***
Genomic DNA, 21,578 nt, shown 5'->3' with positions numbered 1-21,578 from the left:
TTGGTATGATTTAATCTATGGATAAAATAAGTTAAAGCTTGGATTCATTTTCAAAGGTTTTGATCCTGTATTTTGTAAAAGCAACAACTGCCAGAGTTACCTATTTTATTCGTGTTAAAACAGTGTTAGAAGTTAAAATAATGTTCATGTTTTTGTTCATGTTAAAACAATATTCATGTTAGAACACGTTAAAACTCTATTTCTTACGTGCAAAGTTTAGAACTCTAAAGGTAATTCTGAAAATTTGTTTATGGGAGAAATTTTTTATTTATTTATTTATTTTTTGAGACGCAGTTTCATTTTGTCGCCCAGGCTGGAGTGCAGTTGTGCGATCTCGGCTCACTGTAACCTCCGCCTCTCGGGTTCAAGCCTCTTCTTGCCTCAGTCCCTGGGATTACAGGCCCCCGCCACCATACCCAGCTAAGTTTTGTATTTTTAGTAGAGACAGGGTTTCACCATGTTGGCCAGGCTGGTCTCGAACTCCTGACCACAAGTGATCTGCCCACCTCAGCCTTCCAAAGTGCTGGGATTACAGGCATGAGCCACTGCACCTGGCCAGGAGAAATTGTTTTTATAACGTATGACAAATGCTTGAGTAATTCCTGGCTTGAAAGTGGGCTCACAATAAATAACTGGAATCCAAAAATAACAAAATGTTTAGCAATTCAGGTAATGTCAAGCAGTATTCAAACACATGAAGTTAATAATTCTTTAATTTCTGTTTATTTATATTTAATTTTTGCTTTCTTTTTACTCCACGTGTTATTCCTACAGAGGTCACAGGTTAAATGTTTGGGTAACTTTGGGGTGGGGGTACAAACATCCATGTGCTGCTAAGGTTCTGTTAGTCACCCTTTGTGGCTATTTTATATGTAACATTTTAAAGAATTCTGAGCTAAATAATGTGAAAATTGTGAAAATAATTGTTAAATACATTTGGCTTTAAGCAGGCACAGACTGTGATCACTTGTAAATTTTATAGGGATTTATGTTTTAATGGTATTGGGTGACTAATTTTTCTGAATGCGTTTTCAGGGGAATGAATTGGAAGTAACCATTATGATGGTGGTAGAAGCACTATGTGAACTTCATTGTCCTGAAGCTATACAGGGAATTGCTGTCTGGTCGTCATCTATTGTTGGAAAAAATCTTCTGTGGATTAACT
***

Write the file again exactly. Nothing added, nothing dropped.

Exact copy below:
Genomic DNA, 21,578 nt, shown 5'->3' with positions numbered 1-21,578 from the left:
TTGGTATGATTTAATCTATGGATAAAATAAGTTAAAGCTTGGATTCATTTTCAAAGGTTTTGATCCTGTATTTTGTAAAAGCAACAACTGCCAGAGTTACCTATTTTATTCGTGTTAAAACAGTGTTAGAAGTTAAAATAATGTTCATGTTTTTGTTCATGTTAAAACAATATTCATGTTAGAACACGTTAAAACTCTATTTCTTACGTGCAAAGTTTAGAACTCTAAAGGTAATTCTGAAAATTTGTTTATGGGAGAAATTTTTTATTTATTTATTTATTTTTTGAGACGCAGTTTCATTTTGTCGCCCAGGCTGGAGTGCAGTTGTGCGATCTCGGCTCACTGTAACCTCCGCCTCTCGGGTTCAAGCCTCTTCTTGCCTCAGTCCCTGGGATTACAGGCCCCCGCCACCATACCCAGCTAAGTTTTGTATTTTTAGTAGAGACAGGGTTTCACCATGTTGGCCAGGCTGGTCTCGAACTCCTGACCACAAGTGATCTGCCCACCTCAGCCTTCCAAAGTGCTGGGATTACAGGCATGAGCCACTGCACCTGGCCAGGAGAAATTGTTTTTATAACGTATGACAAATGCTTGAGTAATTCCTGGCTTGAAAGTGGGCTCACAATAAATAACTGGAATCCAAAAATAACAAAATGTTTAGCAATTCAGGTAATGTCAAGCAGTATTCAAACACATGAAGTTAATAATTCTTTAATTTCTGTTTATTTATATTTAATTTTTGCTTTCTTTTTACTCCACGTGTTATTCCTACAGAGGTCACAGGTTAAATGTTTGGGTAACTTTGGGGTGGGGGTACAAACATCCATGTGCTGCTAAGGTTCTGTTAGTCACCCTTTGTGGCTATTTTATATGTAACATTTTAAAGAATTCTGAGCTAAATAATGTGAAAATTGTGAAAATAATTGTTAAATACATTTGGCTTTAAGCAGGCACAGACTGTGATCACTTGTAAATTTTATAGGGATTTATGTTTTAATGGTATTGGGTGACTAATTTTTCTGAATGCGTTTTCAGGGGAATGAATTGGAAGTAACCATTATGATGGTGGTAGAAGCACTATGTGAACTTCATTGTCCTGAAGCTATACAGGGAATTGCTGTCTGGTCGTCATCTATTGTTGGAAAAAATCTTCTGTGGATTAACT